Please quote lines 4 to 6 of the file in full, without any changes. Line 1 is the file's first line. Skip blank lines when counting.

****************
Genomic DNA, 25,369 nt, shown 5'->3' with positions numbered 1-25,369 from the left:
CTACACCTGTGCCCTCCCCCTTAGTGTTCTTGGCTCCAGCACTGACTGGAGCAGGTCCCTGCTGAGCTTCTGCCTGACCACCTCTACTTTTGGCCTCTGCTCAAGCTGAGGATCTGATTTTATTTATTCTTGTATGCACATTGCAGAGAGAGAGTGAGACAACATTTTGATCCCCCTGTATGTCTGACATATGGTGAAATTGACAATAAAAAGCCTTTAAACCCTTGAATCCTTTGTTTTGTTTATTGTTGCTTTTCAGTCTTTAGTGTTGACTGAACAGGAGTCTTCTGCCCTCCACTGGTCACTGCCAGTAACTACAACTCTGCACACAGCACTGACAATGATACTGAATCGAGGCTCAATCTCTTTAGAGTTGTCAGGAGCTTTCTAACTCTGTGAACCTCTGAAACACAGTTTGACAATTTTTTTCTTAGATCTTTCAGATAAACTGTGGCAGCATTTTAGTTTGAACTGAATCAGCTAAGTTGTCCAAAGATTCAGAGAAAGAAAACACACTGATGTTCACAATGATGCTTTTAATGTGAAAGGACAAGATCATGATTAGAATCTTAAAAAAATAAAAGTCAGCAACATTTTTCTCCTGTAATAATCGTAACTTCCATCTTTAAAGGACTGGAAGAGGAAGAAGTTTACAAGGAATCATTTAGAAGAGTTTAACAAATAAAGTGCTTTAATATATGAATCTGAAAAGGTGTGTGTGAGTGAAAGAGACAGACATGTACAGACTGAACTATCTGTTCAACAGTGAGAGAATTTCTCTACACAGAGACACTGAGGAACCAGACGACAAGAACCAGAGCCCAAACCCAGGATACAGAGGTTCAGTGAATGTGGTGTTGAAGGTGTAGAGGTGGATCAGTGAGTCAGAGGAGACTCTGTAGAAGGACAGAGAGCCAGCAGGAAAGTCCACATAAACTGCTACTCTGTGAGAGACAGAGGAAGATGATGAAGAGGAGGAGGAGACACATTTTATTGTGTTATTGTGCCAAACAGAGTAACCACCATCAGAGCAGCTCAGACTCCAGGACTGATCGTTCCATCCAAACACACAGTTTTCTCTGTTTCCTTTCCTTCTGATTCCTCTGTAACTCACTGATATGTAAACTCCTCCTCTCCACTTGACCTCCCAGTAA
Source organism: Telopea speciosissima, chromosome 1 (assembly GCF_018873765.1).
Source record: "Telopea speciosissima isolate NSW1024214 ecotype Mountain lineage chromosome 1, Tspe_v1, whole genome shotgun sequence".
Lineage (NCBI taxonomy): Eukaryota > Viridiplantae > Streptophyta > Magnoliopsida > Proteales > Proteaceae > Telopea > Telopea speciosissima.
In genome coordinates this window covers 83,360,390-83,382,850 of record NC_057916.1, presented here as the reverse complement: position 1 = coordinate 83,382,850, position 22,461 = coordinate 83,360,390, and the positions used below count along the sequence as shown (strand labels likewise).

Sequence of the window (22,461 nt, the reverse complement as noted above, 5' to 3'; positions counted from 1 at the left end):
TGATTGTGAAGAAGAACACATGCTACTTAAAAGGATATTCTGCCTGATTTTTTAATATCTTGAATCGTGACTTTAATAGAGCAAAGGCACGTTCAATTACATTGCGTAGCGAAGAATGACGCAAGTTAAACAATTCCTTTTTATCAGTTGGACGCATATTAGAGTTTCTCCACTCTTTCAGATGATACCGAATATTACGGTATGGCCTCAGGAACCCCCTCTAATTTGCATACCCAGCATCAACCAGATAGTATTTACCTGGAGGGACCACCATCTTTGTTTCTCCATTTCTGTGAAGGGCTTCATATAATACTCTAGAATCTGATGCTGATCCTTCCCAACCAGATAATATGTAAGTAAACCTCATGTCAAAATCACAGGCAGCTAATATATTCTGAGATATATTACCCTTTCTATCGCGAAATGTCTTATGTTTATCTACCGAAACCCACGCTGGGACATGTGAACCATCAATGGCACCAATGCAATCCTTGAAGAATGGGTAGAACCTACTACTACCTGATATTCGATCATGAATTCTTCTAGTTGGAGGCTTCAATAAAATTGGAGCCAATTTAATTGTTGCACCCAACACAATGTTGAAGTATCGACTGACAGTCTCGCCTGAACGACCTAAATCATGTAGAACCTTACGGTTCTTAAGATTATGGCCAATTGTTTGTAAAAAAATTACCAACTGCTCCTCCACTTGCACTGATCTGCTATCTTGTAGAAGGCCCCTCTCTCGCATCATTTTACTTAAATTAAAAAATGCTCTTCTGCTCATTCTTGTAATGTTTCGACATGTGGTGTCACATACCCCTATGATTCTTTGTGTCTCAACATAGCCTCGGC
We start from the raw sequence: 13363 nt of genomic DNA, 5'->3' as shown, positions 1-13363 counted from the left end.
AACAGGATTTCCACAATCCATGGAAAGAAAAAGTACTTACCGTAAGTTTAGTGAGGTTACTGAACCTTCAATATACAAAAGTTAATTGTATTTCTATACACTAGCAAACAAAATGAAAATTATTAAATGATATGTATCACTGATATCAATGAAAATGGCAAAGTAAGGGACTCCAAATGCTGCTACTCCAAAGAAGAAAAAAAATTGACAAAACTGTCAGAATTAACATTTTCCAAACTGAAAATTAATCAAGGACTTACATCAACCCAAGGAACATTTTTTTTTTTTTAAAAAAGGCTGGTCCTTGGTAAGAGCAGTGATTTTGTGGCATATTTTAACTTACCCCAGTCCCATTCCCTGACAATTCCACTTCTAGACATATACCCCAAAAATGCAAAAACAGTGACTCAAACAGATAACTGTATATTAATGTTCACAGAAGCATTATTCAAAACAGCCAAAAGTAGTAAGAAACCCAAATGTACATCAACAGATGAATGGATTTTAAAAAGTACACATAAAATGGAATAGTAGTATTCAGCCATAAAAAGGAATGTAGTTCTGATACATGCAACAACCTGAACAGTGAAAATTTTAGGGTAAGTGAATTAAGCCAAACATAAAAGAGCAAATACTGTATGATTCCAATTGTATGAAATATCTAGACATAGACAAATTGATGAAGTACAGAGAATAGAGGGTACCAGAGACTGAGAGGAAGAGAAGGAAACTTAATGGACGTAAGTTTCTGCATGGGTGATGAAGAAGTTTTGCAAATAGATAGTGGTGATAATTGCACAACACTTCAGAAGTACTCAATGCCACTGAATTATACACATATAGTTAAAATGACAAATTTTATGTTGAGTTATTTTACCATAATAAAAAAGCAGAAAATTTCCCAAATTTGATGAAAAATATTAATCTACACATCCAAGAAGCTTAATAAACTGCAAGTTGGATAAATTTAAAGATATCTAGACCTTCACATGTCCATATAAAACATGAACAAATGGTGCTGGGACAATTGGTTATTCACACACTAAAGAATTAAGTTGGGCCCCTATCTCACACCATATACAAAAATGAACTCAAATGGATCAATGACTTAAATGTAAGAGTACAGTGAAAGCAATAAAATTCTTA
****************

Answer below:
Source record: "Telopea speciosissima isolate NSW1024214 ecotype Mountain lineage chromosome 1, Tspe_v1, whole genome shotgun sequence".
Lineage (NCBI taxonomy): Eukaryota > Viridiplantae > Streptophyta > Magnoliopsida > Proteales > Proteaceae > Telopea > Telopea speciosissima.
In genome coordinates this window covers 83,360,390-83,382,850 of record NC_057916.1, presented here as the reverse complement: position 1 = coordinate 83,382,850, position 22,461 = coordinate 83,360,390, and the positions used below count along the sequence as shown (strand labels likewise).